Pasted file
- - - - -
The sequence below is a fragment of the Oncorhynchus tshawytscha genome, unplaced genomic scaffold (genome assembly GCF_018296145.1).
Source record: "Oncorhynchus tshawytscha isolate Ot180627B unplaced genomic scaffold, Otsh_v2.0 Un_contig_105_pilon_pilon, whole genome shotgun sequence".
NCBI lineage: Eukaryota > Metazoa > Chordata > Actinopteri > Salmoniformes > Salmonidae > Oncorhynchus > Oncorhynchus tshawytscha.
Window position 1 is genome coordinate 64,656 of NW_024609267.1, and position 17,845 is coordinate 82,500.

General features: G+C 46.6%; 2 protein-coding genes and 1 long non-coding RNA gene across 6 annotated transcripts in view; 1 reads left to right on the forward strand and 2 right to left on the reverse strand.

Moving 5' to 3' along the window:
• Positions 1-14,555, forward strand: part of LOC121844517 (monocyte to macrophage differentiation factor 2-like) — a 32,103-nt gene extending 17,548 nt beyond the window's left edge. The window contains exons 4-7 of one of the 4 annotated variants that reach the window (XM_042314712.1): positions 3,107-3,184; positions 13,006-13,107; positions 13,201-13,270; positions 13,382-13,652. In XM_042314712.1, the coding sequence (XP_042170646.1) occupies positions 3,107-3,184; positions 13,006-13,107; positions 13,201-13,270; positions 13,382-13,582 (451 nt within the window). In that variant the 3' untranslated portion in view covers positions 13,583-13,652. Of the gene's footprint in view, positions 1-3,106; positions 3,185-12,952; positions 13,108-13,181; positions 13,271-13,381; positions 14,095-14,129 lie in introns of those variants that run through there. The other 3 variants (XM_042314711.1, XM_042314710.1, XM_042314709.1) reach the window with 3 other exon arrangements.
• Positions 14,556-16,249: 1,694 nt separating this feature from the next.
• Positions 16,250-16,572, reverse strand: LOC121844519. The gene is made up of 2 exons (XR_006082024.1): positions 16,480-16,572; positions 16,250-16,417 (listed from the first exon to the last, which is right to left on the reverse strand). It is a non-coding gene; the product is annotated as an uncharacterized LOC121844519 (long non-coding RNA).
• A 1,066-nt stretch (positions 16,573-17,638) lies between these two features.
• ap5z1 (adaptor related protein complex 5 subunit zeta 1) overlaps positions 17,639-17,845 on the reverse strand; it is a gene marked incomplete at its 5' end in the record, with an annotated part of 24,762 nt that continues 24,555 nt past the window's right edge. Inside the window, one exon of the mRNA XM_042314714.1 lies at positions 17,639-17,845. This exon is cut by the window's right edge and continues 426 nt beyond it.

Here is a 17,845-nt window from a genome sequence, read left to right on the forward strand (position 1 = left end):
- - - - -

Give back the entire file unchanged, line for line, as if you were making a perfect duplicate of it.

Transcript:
The sequence below is a fragment of the Oncorhynchus tshawytscha genome, unplaced genomic scaffold (genome assembly GCF_018296145.1).
Source record: "Oncorhynchus tshawytscha isolate Ot180627B unplaced genomic scaffold, Otsh_v2.0 Un_contig_105_pilon_pilon, whole genome shotgun sequence".
NCBI lineage: Eukaryota > Metazoa > Chordata > Actinopteri > Salmoniformes > Salmonidae > Oncorhynchus > Oncorhynchus tshawytscha.
Window position 1 is genome coordinate 64,656 of NW_024609267.1, and position 17,845 is coordinate 82,500.

General features: G+C 46.6%; 2 protein-coding genes and 1 long non-coding RNA gene across 6 annotated transcripts in view; 1 reads left to right on the forward strand and 2 right to left on the reverse strand.

Moving 5' to 3' along the window:
• Positions 1-14,555, forward strand: part of LOC121844517 (monocyte to macrophage differentiation factor 2-like) — a 32,103-nt gene extending 17,548 nt beyond the window's left edge. The window contains exons 4-7 of one of the 4 annotated variants that reach the window (XM_042314712.1): positions 3,107-3,184; positions 13,006-13,107; positions 13,201-13,270; positions 13,382-13,652. In XM_042314712.1, the coding sequence (XP_042170646.1) occupies positions 3,107-3,184; positions 13,006-13,107; positions 13,201-13,270; positions 13,382-13,582 (451 nt within the window). In that variant the 3' untranslated portion in view covers positions 13,583-13,652. Of the gene's footprint in view, positions 1-3,106; positions 3,185-12,952; positions 13,108-13,181; positions 13,271-13,381; positions 14,095-14,129 lie in introns of those variants that run through there. The other 3 variants (XM_042314711.1, XM_042314710.1, XM_042314709.1) reach the window with 3 other exon arrangements.
• Positions 14,556-16,249: 1,694 nt separating this feature from the next.
• Positions 16,250-16,572, reverse strand: LOC121844519. The gene is made up of 2 exons (XR_006082024.1): positions 16,480-16,572; positions 16,250-16,417 (listed from the first exon to the last, which is right to left on the reverse strand). It is a non-coding gene; the product is annotated as an uncharacterized LOC121844519 (long non-coding RNA).
• A 1,066-nt stretch (positions 16,573-17,638) lies between these two features.
• ap5z1 (adaptor related protein complex 5 subunit zeta 1) overlaps positions 17,639-17,845 on the reverse strand; it is a gene marked incomplete at its 5' end in the record, with an annotated part of 24,762 nt that continues 24,555 nt past the window's right edge. Inside the window, one exon of the mRNA XM_042314714.1 lies at positions 17,639-17,845. This exon is cut by the window's right edge and continues 426 nt beyond it.

Here is a 17,845-nt window from a genome sequence, read left to right on the forward strand (position 1 = left end):